Much has transpired since the last blog entry. The spill, of course, continues to flow out into the marine environment and atmosphere (not forgetting that light crude and gas are both leaking), the Government’s rapid assessment has reported significant number of animals within the slick ... oh, and now the rig is on fire!
The company which runs the well, PTTEP Australasia, has told the media that the fire broke out as it made another attempt to plug a leak deep underwater at the Montara rig. Thankfully, no workers were onboard the rig when the fire started and workers on the West Triton relief rig, stationed 1.2 miles (2km) away, were safe from the enormous blaze.
By anyone’s standards this is now a major environmental disaster, and politicians are baying for blood. At the same time there has been another hit to the reputation of the oil and gas industry, with confirmation of a second gas leak in the Timor Sea. Without doubt the next week will focus on who is to blame, and less attention will be focused on the enormity of the tragedy.
But other more probing questions have also started to work their way in the quiet background of public discourse.
Ten weeks into the uncontrolled and continuing oil and gas spill from the Montara wellhead, with anywhere from 10 to 20 million litres of oil spilled into the ocean, the Rapid Assessment of the Impacts of the Montara Oil Leak on Birds, Cetaceans and Marine Reptiles has positively identified at least 4 species of cetaceans - 462 individuals (along with 23 species of birds, 2 species of turtles and 4 species of sea snakes).
Andrew Crook, on Crikey.com, has asked will Timor Sea oil slick be curtains for bluefin tuna? Good question really, given the tuna's status is already precarious after decades of over fishing and the spill is in the bluefin spawning grounds. Perhaps his question will spark some further investigation in other areas of the media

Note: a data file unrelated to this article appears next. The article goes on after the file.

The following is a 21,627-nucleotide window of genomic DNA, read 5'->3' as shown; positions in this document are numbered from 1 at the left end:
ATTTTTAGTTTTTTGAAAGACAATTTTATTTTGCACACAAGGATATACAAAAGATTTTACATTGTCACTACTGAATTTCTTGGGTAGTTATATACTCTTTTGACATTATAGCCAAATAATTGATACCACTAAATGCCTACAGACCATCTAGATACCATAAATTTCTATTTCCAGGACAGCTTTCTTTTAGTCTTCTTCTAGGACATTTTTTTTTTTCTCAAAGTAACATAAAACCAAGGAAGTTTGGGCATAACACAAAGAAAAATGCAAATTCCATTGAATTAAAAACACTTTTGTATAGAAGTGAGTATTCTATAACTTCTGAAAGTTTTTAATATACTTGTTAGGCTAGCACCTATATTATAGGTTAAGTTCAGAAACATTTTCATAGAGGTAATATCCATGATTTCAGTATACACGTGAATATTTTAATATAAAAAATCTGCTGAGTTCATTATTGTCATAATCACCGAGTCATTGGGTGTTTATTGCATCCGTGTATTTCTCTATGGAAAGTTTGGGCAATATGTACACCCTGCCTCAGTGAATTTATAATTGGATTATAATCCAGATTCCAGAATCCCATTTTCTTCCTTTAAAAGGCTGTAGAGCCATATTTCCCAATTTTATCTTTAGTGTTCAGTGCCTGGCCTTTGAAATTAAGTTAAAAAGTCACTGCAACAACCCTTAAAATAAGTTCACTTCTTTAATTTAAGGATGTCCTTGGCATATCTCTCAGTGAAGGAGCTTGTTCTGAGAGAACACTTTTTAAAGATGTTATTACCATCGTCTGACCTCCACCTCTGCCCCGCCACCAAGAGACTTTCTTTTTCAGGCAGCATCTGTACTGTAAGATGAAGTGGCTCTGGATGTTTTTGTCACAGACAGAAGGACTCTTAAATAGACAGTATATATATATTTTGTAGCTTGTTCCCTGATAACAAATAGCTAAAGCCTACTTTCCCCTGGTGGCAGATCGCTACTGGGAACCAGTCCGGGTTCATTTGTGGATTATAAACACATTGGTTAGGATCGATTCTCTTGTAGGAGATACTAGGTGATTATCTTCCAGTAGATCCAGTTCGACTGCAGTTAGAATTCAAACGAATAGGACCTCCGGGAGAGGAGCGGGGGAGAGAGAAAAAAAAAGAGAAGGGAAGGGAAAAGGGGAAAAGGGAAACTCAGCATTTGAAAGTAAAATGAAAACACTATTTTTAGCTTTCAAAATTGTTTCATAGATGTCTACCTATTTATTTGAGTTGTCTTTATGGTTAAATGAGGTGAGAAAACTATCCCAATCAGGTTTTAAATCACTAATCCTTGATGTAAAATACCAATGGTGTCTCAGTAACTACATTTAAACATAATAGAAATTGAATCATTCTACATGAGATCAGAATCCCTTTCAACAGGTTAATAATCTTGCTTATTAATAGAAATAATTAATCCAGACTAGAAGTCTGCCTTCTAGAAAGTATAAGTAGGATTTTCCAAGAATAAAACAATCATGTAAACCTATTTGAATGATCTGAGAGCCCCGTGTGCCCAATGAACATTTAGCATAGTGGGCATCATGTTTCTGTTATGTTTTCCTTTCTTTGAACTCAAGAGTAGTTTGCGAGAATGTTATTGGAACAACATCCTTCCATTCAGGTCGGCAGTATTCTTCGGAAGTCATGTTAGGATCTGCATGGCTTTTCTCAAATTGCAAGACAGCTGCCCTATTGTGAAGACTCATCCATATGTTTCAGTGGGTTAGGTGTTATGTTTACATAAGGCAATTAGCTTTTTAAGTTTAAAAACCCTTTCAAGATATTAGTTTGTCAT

The impacts for most marine life in this region are likely to be huge, and on this note WDCS has once again made a public comment into the media sphere “We strongly concur with the assessment recommendations a four-five year minimum time frame for the long term monitoring of the impact to cetacean behavior and populations numbers as a result of the spill, and in truth we believe it should be more like a decade. The Monitoring Plan is silent on the duration of commitment the Government has secured from industry. For all we can determine, they may monitor for a year and then walk away. A renegotiated plan must extend monitoring for at least ten years.” Dr Mike Bossley, WDCS Australasian Managing Director.
“We still don’t see the commitment we expect from the Australian Government. If they were serious about mitigating the threats of oil spills they would immediately freeze all new oil and gas exploration applications; develop much stronger conditions and controls over all oil and gas rig and shipping activities including contingency plans before approvals are given; and identify and fully protect all whale and dolphin critical habitats in a network of marine sanctuaries before any oil and gas acreage is released again” Dr Bossley concluded.
As we drag ourselves towards the bad news that week 11 will certainly hold, it is difficult to stay optimistic about this sad an sorry affair. But, to end this blog with some heart, the wonderful campaigners with the Wilderness Society in Australia staged an oil spill protest on Friday 30th October. Volunteers gathered in a colorful action to protest against the oil spill and campaign for greater protection of our the marine life in this region (which we Australians call The Kimberly). Thank you TWS!